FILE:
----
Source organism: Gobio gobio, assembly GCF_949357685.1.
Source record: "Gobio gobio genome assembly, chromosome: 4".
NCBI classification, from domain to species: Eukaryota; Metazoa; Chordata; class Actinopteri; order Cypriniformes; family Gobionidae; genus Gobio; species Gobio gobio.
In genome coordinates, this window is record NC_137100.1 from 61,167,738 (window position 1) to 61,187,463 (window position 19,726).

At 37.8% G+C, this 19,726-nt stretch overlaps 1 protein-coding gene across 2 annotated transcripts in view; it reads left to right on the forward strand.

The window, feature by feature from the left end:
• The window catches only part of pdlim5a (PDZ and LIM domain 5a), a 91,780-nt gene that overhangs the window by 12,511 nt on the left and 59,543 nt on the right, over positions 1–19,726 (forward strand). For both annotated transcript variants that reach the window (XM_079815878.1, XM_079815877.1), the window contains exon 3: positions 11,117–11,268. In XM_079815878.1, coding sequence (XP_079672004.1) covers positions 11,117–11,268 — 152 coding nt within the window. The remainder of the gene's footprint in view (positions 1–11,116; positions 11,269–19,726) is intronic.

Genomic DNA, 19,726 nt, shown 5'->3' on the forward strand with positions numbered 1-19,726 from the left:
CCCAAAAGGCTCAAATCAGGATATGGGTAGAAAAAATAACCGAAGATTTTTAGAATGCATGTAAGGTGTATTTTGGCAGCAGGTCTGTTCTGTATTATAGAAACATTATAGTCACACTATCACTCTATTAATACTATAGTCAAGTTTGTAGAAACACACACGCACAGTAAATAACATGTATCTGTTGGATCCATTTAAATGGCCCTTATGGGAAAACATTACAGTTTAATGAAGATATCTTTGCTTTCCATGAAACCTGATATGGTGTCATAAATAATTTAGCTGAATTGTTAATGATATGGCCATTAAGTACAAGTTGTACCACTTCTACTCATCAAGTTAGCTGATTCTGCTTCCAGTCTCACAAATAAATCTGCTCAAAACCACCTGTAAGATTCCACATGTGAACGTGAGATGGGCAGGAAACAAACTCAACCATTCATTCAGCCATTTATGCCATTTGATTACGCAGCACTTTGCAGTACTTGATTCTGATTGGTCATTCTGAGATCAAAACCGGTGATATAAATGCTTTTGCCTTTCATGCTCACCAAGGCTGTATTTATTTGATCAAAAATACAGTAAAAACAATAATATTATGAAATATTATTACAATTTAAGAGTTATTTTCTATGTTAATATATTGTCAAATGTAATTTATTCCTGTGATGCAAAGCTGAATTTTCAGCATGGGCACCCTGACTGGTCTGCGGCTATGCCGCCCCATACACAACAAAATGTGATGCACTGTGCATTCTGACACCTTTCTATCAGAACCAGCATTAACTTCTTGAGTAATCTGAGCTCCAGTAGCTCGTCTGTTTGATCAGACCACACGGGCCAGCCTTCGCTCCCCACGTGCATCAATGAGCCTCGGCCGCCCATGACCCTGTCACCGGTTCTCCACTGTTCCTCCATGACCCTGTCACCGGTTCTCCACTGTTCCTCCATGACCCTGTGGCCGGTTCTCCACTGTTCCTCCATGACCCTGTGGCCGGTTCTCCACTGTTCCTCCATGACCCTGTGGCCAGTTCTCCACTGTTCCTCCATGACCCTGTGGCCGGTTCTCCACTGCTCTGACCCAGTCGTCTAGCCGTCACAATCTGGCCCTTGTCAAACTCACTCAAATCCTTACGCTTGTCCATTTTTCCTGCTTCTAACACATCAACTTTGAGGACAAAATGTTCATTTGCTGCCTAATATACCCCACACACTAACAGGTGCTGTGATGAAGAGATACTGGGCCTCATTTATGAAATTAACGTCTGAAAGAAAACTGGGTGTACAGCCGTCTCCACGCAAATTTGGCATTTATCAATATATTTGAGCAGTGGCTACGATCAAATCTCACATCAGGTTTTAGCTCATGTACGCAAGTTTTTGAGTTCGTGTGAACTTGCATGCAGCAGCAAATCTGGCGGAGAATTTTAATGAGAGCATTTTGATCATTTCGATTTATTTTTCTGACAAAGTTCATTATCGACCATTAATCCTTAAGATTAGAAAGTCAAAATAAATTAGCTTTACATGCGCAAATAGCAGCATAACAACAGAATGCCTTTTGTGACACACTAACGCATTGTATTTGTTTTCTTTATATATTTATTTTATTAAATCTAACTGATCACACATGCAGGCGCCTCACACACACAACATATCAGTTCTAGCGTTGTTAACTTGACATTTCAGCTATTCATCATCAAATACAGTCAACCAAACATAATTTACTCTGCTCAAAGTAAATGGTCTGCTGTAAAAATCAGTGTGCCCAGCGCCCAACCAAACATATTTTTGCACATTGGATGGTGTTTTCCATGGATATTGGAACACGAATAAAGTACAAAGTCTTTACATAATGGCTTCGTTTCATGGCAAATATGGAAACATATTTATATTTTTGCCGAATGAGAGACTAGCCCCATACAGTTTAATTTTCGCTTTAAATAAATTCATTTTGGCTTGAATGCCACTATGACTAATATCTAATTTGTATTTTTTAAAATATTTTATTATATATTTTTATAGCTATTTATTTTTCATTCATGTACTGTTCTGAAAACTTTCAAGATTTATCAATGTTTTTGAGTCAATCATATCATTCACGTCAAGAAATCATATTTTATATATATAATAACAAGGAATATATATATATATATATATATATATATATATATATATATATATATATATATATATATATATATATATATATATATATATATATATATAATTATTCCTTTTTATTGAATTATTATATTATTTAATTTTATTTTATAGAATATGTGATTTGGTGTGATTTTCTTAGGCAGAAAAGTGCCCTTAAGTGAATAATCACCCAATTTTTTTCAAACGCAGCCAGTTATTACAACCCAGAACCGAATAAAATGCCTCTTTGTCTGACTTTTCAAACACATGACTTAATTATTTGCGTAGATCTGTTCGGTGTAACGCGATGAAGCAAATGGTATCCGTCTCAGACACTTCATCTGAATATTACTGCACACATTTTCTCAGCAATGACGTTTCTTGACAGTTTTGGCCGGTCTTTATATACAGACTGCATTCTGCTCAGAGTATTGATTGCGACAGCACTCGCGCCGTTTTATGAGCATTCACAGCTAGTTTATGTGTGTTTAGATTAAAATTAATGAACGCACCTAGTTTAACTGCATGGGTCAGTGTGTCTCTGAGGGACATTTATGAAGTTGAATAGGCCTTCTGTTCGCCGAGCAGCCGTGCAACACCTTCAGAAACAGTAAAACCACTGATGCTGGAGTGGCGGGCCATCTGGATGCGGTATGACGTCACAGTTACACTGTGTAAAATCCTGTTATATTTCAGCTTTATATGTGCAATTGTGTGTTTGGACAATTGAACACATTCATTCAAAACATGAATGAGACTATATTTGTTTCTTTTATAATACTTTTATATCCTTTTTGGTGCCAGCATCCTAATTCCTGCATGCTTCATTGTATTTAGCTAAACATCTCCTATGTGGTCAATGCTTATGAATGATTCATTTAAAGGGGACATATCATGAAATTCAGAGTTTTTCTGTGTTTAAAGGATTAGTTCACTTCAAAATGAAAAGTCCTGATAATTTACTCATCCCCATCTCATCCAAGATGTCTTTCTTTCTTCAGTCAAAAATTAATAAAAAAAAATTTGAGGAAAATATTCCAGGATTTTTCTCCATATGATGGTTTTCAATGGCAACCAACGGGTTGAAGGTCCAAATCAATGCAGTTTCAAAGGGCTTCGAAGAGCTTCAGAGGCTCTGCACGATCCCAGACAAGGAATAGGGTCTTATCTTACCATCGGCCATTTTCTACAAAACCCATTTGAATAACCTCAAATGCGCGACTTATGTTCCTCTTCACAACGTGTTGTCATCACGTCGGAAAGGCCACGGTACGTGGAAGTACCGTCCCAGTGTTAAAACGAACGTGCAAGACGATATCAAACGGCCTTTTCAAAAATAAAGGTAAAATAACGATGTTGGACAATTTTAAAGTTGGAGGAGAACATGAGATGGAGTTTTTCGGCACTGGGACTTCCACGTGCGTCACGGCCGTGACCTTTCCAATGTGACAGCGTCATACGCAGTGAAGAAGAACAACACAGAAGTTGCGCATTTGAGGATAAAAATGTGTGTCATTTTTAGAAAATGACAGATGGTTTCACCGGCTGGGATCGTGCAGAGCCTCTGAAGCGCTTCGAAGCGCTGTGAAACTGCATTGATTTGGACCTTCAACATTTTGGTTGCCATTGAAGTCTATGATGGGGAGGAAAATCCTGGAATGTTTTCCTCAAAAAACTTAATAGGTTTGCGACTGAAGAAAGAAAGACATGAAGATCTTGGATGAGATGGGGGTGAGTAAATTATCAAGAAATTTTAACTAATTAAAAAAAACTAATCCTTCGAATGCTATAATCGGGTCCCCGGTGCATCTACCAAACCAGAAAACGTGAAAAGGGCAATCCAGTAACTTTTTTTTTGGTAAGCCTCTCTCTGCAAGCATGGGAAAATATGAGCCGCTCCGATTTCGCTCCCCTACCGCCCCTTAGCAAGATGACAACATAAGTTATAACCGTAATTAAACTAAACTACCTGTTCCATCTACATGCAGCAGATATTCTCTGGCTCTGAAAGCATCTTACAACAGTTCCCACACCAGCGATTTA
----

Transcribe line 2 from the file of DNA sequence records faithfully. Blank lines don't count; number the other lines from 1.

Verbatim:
Source record: "Gobio gobio genome assembly, chromosome: 4".